Urban vice and crime constitute another component of Tennesssee's Civil War legacy.  In July 1863 Nashville was revisited by a crime wave.  In September 1862, civilian pleas to General Rosecrans resulted in the provision of a military force under the mayor's authority to aid "the police in the preservation of good order, and the prevention of crime."  The plan worked exceedingly well and within a "few days and nights of constant vigilance" a number of the most notorious characters were either in jail or had absconded…."  Citizens could walk the streets "at any hour of the night and the horrible atrocities were nearly forgotten" until the force was withdrawn to take part in the Tullahoma campaign.  The resulting law enforcement vacuum left Nashville "at the mercy of the depraved  --  citizens and soldiers."  Murder, robbery, cutting and maiming had returned and the "city was disgraced by scenes of barbarous atrocities and almost nightly robberies."  According to an editorial:

Soldiers are permitted to roam about the city off duty, armed, and after imbibing a few glasses of whisky, ready and willing to use their weapons upon the slightest provocation….we have recorded the killing of…an inoffensive citizen…the poisoning of a family of nine persons…the cutting of a soldier…in so horrible a manner that he died…the killing of sutler by a negro [sic]; and o­n Sunday night, the cutting of a citizen with a sabre or sword bayonet….[43]

 In Memphis, municipal authorities could not cope with the egregious changes in circumstances attendant to occupation of the city.  Major-General Sherman believed the army had an important role to play in the maintenance of order and harmony in Memphis, no small order.  In general, Sherman's philosophy for occupation was uncomplicated:  "If a man disturbs the peace, I will kill or remove him; if he does anything wrong and there is no civil power in existence, the military power does exist and must act, for we must have some law.  Nature abhors anarchy."[44]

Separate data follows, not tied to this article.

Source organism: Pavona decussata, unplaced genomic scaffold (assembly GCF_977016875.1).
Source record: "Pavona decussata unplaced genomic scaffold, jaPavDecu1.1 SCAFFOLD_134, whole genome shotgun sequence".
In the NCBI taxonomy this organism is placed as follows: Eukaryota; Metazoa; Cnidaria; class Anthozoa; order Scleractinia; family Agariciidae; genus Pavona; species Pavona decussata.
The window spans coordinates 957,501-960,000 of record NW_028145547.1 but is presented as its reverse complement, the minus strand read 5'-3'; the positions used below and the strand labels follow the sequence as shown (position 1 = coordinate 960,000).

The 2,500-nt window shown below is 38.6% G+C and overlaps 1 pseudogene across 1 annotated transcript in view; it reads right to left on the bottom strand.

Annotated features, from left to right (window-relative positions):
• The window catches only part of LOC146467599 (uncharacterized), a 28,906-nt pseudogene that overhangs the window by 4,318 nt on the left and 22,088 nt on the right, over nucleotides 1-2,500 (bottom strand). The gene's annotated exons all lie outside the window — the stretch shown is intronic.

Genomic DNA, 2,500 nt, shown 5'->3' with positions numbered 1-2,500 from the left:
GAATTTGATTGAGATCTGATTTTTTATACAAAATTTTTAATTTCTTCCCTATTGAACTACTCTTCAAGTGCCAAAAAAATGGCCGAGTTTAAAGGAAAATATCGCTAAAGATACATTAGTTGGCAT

The general calm and acquiescence exhibited in newspapers concerning the February 1861 vote to stay in the Union was as surprising as the total lack of coverage of the secret session of the legislature following that vote.[45]  In Nashville o­ne editorial stated that while the other result was expected, the "people have spoken, and we have naught to say against their decree.  It may bring no harm, or it may remit evil o­nly - which of the two will be known before the expiration of many days." An itinerant bag-piper "was the most amusing scene" in Nashville after the results were known.  "He played long and loud, and the crowd made the welkin ring as he went through Yankee Doodle…."[46]  In Memphis the editor of the Daily Avalanche conceded that "Tennessee for the present has calmly abnegated secession, wholly, fully and unequivocally….Tennessee to-day is in sentiment a Union State, is…beyond all cavil, all question….stop talking of drowning and enforcing, and whipping and hanging, but talk of justice and brotherly love, and mutual [sic] forbearance."[47]